Sweat Your Tabata Ass Off!

Woke up feeling refreshed this morning. I took my dog, Buster, out for a short walk and to get a double espresso from one of my favourite coffee shops in the neighbourhood, Jet Fuel.Buster and espresso

We’ve been experiencing a ‘humidity-wave’ in Toronto this year, and on Monday the single largest rain fall in Toronto’s history caused major flooding, damage, a complete subway shut down and power outages.

Suffice to say, the heat and humidity suck my energy and willpower to workout. It was getting hotter and more humid by the minute and I was starting to drag, but I wasn’t going to bail – at least the gym is air-conditioned.

I was planning to deadlift this morning, but I could not face wearing knee-high socks and long pants (to protect the skin on my legs when the bar travels up my shins). The thought of that was making me sweat.

What could I do instead? I decided on a quick exercise circuit instead of long rest, and heavy loads. It’s good to mix things up, especially when this was my solution to both going to the gym and completing my workout!

10 July 2013 Workout

Arrive at the gym. Change. Warm- up begins at 9:15 a.m.

Woodway Treadmill. 5 minute walk at 4 mph.

On the sixth minute I started Tabata sprints. This consisted of running all-out for 30 seconds at 8.5 mph and then a full stop for 10 seconds on side rails.

I completed 9 sprints and for the 10th sprint I raised the speed to 9 mph and ran for 60 seconds. Full stop for about 30 seconds and then a cool down for one minute at 4 mph.

For my workout I put together a tabata-type circuit. There are so many great examples (like my friends at Ultimate City Fitness in the UK) that you can find on the web and the research shows what an incredible metabolic burn you experience working out in this fashion.

One of the most notable examples is research conducted by scientists at McMaster University in Hamilton, Ontario, showing that,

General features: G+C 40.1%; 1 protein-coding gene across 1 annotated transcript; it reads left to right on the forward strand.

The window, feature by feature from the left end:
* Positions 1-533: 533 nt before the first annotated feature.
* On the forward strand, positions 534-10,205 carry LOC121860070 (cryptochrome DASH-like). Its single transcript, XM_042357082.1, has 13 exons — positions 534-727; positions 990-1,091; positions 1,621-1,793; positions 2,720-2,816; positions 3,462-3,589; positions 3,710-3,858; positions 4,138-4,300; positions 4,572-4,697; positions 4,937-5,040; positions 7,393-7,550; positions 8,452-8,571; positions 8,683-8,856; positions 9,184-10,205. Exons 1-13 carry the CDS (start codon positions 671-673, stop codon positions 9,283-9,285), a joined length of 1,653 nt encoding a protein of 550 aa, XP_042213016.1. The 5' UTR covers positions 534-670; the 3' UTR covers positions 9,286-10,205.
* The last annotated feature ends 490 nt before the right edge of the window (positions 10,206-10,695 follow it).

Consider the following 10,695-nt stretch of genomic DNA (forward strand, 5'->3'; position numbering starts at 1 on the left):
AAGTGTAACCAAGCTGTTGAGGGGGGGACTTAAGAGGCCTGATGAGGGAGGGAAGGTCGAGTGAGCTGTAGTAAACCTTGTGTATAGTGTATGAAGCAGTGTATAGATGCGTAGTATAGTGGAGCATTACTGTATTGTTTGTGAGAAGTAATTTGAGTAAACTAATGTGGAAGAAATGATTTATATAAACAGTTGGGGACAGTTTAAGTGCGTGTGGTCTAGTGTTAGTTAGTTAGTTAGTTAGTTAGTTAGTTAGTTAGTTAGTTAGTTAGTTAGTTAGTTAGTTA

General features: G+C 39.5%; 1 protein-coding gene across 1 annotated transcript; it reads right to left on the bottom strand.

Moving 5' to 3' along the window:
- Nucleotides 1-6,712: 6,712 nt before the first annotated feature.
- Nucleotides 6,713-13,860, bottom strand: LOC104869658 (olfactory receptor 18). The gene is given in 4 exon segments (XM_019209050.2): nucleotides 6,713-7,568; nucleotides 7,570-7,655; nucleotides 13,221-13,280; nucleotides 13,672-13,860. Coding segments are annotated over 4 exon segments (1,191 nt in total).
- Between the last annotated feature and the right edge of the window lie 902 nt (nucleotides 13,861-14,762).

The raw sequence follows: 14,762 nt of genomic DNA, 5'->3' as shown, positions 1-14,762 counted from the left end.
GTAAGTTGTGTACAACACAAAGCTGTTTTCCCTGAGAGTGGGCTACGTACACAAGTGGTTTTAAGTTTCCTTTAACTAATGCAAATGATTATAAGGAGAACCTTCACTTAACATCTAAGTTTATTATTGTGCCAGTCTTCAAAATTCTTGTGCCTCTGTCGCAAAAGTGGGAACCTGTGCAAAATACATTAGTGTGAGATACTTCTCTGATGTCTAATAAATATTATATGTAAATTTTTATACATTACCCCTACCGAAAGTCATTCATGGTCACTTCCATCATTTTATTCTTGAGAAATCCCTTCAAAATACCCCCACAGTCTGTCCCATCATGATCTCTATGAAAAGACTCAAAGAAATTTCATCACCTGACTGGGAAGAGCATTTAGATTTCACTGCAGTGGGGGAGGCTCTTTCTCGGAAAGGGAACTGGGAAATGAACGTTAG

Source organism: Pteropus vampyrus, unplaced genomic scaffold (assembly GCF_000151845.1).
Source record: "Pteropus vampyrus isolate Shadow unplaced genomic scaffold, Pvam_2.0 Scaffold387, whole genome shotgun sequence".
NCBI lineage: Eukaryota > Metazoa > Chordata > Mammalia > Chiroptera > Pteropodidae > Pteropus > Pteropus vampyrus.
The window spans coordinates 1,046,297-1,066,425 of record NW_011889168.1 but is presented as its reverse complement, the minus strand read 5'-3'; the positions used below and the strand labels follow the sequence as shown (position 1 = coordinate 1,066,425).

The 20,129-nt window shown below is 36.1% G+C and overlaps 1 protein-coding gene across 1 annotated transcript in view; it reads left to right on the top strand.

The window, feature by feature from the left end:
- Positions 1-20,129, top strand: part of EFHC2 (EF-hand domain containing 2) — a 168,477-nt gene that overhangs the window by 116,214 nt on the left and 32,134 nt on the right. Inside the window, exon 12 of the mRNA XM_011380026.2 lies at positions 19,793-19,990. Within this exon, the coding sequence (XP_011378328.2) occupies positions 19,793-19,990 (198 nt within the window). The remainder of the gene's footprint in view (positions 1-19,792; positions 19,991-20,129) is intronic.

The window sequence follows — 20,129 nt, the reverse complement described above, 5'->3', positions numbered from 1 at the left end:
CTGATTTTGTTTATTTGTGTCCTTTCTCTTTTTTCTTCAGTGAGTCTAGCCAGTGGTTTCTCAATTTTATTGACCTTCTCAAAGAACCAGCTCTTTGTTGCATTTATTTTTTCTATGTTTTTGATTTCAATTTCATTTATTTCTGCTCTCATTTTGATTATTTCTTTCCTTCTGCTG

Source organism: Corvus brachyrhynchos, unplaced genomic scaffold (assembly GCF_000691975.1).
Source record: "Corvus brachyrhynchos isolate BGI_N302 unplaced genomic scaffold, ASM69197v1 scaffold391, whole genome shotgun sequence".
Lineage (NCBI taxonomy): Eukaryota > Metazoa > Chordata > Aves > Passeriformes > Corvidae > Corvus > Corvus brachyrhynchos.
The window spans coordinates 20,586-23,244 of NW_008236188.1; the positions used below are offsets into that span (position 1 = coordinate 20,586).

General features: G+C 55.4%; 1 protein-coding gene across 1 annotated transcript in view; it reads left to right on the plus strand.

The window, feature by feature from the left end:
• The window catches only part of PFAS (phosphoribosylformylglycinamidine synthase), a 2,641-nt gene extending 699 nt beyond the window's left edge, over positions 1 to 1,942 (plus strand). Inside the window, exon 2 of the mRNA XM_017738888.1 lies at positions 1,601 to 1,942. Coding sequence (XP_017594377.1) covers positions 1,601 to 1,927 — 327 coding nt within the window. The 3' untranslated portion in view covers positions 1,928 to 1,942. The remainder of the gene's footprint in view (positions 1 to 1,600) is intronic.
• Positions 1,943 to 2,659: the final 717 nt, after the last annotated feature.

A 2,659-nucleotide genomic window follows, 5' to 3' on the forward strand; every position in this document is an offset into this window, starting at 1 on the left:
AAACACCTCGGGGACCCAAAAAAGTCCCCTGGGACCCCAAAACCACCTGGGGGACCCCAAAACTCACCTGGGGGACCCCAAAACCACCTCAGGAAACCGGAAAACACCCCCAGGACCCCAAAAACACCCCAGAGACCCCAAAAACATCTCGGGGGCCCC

“…even a few minutes of training at an intensity approaching your maximum capacity produces molecular changes within muscles comparable to those of several hours of running or bike riding.”

Here’s my Tabata circuit workout, that included both bodyweight and dumbbell-based exercises. I used the Tabata Pro timer on my iPhone to regulate my work and rest periods.

Parameters: 7 cycles. 30 seconds of work. 15 seconds rest between exercises. 2-3 minutes rest between circuits. The point is not to count reps. Instead, do each rep with control, but for the 30 seconds duration without stopping.

Exercise Circuit:

  1. Push-ups – bodyweight
  2. Split squat (left foot on the ground)
  3. Split squat (right leg on the ground) – 1st cycle: Bodyweight, 2nd 15 lbs.
  4. Chin ups – bodyweight
  5. Hip thrusts. 1st 35 lbs. plate, 2nd, 80 lbs. fixed bar.
  6. DB push press. 1st 25 lbs., 2nd 30 lbs.
  7. Hanging leg raises – bodyweight

I was planning on doing three circuits but was completely spent after only two! Like I said, I was drained from the humidity and it was the first time doing this routine, which I made up on the spot.

Total workout time about 45 minutes!

I left the gym just after 10 a.m. I live three blocks away so I made a recovery shake at home.

Post-Workout Recovery Shake

  • 1 large, ripe banana;
  • Handful raw spinach;
  • 2 thick slices of fresh ginger root;
  • 1 teaspoon ground chia seeds;
  • Handful of the inner, most tender celery stalks;
  • Small scoop malodextrin powder (about 20 grams);
  • Filtered water, and;
  • 1 scoop Precision All Natural Whey Isolate (36 grams protein).

Put everything in a blender except for the protein and blend on high. When everything is pureed, add the protein while the blender is still running and blend another 15-20 seconds. Full blender

This is a perfect balance of healthy vegetables, fruit, fibre, ginger for digestion, sugars and protein for post-workout recovery. There is no fat in this shake, which would slow down the insulin uptake for both blood sugar recovery and protein absorption.

I feel awesome!

Try out this routine and let me know how it worked for you.

© 2013 Darren Stehle. All Rights Reserved.